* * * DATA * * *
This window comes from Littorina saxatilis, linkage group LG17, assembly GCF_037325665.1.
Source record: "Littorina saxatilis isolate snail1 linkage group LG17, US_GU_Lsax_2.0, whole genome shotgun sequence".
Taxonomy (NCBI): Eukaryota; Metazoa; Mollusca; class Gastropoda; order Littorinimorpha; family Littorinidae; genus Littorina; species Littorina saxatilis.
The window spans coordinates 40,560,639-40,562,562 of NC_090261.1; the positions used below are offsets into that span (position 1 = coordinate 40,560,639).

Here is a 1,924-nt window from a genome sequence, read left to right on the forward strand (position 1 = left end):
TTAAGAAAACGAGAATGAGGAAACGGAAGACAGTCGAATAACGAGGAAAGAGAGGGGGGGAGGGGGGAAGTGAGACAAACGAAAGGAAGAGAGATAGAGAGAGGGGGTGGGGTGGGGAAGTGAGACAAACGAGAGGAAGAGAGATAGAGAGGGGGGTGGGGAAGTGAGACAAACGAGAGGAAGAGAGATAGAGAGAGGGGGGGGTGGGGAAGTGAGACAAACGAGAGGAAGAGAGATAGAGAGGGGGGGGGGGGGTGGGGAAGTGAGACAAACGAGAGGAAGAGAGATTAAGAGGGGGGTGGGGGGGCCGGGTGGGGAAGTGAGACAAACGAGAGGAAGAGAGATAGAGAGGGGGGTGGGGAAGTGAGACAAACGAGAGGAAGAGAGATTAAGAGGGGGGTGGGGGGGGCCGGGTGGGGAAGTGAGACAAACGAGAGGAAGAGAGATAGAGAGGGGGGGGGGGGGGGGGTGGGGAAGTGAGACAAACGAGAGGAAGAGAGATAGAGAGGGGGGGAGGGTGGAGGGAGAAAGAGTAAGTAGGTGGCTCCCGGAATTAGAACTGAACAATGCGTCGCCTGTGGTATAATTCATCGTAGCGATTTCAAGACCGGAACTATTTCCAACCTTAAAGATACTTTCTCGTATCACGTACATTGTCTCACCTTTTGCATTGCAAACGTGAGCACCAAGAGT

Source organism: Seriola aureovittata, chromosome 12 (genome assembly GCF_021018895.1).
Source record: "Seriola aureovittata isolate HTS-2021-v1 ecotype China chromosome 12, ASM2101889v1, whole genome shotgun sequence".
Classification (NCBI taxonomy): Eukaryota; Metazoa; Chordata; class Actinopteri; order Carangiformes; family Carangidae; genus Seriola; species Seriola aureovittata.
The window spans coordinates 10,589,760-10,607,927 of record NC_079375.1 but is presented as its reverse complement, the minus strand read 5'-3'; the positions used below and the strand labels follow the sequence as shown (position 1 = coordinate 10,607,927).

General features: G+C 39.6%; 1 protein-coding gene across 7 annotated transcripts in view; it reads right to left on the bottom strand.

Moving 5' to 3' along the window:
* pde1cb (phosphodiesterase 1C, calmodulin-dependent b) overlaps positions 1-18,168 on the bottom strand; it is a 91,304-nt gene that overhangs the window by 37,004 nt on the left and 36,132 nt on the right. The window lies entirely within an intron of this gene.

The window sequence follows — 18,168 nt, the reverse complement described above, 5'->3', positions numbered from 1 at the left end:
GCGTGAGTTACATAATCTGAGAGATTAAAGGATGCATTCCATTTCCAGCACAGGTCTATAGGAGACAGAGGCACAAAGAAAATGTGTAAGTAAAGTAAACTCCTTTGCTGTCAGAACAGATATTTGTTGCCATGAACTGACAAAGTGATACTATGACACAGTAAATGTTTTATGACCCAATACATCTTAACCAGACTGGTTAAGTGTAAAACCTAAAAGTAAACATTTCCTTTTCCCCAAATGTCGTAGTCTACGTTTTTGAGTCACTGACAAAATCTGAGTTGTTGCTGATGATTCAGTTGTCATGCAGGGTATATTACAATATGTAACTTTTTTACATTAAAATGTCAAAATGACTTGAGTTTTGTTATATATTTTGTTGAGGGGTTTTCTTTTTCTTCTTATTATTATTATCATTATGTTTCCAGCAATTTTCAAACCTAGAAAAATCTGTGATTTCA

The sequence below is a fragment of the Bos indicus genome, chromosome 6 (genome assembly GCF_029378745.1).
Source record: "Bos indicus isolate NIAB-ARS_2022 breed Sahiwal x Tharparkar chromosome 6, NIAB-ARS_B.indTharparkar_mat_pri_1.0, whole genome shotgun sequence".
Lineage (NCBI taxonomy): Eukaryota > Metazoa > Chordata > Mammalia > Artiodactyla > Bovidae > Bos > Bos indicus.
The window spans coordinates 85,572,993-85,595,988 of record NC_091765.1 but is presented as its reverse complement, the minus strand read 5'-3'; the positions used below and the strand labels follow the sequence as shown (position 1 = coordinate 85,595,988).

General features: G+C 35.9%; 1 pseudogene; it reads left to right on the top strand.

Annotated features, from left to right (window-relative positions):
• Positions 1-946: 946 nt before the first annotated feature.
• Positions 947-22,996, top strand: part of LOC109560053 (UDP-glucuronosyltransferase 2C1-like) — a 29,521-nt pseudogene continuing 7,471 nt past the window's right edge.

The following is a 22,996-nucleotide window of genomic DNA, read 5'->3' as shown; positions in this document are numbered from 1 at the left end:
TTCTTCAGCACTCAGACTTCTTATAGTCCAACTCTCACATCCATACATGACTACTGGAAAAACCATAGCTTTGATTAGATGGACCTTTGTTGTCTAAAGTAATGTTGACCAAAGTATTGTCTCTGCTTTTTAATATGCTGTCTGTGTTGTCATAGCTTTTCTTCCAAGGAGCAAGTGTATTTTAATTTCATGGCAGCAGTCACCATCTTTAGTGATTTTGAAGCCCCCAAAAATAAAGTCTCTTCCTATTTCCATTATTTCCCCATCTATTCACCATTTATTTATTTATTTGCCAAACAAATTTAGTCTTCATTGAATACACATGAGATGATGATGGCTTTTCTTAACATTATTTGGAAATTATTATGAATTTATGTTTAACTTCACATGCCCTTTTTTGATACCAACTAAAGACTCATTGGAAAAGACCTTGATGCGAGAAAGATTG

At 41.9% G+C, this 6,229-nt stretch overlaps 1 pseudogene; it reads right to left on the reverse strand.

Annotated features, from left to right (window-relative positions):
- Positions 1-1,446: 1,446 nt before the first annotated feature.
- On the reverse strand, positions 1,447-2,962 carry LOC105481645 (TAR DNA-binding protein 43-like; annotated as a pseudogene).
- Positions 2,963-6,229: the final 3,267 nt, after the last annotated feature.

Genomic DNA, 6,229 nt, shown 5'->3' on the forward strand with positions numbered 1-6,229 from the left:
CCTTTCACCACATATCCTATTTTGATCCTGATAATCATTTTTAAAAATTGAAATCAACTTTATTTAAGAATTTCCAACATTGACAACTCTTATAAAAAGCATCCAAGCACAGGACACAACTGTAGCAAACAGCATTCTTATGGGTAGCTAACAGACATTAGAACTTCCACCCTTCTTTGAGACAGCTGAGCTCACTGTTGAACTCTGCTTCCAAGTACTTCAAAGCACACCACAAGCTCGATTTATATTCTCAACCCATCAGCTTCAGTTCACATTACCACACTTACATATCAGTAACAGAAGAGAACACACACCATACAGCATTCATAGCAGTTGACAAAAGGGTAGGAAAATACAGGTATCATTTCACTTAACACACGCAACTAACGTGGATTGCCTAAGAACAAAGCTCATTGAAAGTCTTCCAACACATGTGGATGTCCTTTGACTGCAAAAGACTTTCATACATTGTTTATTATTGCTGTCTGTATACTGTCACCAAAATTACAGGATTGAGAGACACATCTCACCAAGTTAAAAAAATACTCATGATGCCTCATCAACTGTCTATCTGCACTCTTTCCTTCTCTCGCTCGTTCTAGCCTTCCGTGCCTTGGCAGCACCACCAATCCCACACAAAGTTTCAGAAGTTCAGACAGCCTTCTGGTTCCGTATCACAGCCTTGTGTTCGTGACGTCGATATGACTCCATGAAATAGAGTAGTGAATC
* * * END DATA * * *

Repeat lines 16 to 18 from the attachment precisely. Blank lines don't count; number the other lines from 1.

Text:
The sequence below is a fragment of the Bos indicus genome, chromosome 6 (genome assembly GCF_029378745.1).
Source record: "Bos indicus isolate NIAB-ARS_2022 breed Sahiwal x Tharparkar chromosome 6, NIAB-ARS_B.indTharparkar_mat_pri_1.0, whole genome shotgun sequence".
Lineage (NCBI taxonomy): Eukaryota > Metazoa > Chordata > Mammalia > Artiodactyla > Bovidae > Bos > Bos indicus.